The origin of the Abyssinian is still somewhat of a mystery. The exotic appearance looks very similar to statues of noble Egyptian cats. The first time one of these cats was imported into England was when the English army was fighting Ethiopia, previously called Abyssinia. It was not until the 1930's that the show-quality Abyssinians were imported into the United States from England.
Abyssinians have a jungle-like look to them with their long legs, muscular bodies, arched necks, and large ears which would lead people to believe they are an African wildcat ancestor. Recent studies in feline genetics show that the origin of the Abyssinian is most likely off the coast of the Indian Ocean and parts of Southeast Asia.
Abyssinians are very people-oriented and are known to be one of the most loyal cat breeds. Abys are often described as intelligent, territorial, and busy. These cats are known for wanting to climb to higher perches and they love a challenge. They commonly come in several different coat colors.
The standard Abyssinian cat has a rich ticked coat color, no markings on the legs, tail, and neck. Each hair strand exhibits a particular pattern referred to as "ticked." This means that each hair has four to six bands of colors, starting with dark color at the tip and light color at the bottom, which alternates dark and light along the entire hair strand. The ideal Abyssinian will have the color at the root of the hair match the color underneath the cat and on the insides of its legs. The original or wild color is referred to as ruddy which appears like a burnt sienna coat color. The next most popular color is red with dark brown alternating as the ticked pattern. The two "diluted" colors are blue and fawn.
Abyssinian cats usually live about nine to fifteen years and are expected to weigh between six and ten pounds. They are said to get along well with children and adapt well to multi-animal households. It is important to do any introduction to other cats or dogs slowly.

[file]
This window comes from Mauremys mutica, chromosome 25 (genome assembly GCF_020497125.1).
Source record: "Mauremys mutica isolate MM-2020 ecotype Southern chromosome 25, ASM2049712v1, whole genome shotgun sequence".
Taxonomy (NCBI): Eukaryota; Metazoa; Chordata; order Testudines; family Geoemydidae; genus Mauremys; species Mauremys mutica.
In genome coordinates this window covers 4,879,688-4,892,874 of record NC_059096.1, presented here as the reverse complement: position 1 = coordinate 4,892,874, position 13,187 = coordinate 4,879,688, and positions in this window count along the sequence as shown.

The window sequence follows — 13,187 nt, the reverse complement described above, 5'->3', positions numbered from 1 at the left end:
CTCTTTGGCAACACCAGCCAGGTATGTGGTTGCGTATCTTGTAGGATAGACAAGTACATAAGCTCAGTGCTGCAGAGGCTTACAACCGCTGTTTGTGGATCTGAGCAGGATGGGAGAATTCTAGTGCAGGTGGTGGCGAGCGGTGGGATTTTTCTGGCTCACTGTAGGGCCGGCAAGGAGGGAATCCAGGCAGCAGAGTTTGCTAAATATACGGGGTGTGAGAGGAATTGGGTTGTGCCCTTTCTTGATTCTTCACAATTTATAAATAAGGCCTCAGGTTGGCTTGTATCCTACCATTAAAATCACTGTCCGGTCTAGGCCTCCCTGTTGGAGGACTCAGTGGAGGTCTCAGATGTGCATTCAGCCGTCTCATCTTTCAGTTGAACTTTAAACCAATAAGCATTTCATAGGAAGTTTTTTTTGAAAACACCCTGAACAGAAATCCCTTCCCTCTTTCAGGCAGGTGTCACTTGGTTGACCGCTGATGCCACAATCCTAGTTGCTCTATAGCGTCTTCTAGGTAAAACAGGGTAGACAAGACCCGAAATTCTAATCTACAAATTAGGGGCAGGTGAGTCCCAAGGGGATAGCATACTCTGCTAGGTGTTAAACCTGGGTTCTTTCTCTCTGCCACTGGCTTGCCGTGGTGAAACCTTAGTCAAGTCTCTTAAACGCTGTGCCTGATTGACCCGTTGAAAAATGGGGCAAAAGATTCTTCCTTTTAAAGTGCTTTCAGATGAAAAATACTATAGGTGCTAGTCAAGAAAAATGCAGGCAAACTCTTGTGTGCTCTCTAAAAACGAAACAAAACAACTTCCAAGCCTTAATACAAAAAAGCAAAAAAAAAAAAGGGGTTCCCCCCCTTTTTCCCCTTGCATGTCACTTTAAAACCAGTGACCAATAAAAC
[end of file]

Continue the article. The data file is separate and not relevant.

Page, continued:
As with all cats, a better life is ensured with living strictly indoors, as well as spaying and neutering. Felines are typically clean and prefer a neat litterbox. Abyssinians do not require specific grooming schedules, but brushing your cat regularly will definitely keep them in better condition.
Most health problems are genetically related, however, periodontal disease is a health concern that we worry about with all species. The Abyssinians can develop periodontal disease early on, so it is recommended to have your veterinarian do an oral examination yearly.
Abys can exhibit hyperesthesia syndrome, which is a neurologic syndrome where cats excessively groom themselves to the point of hair loss. Patellar luxation, retinal atrophy, and renal problems are also common genetically associated with the Abyssinian.
Overall, the Abyssinian is an intelligent, attention-seeking, loyal breed. Most of their care is routine, but also dependent on owner compliance. It is always imperative to research a breed before making a commitment.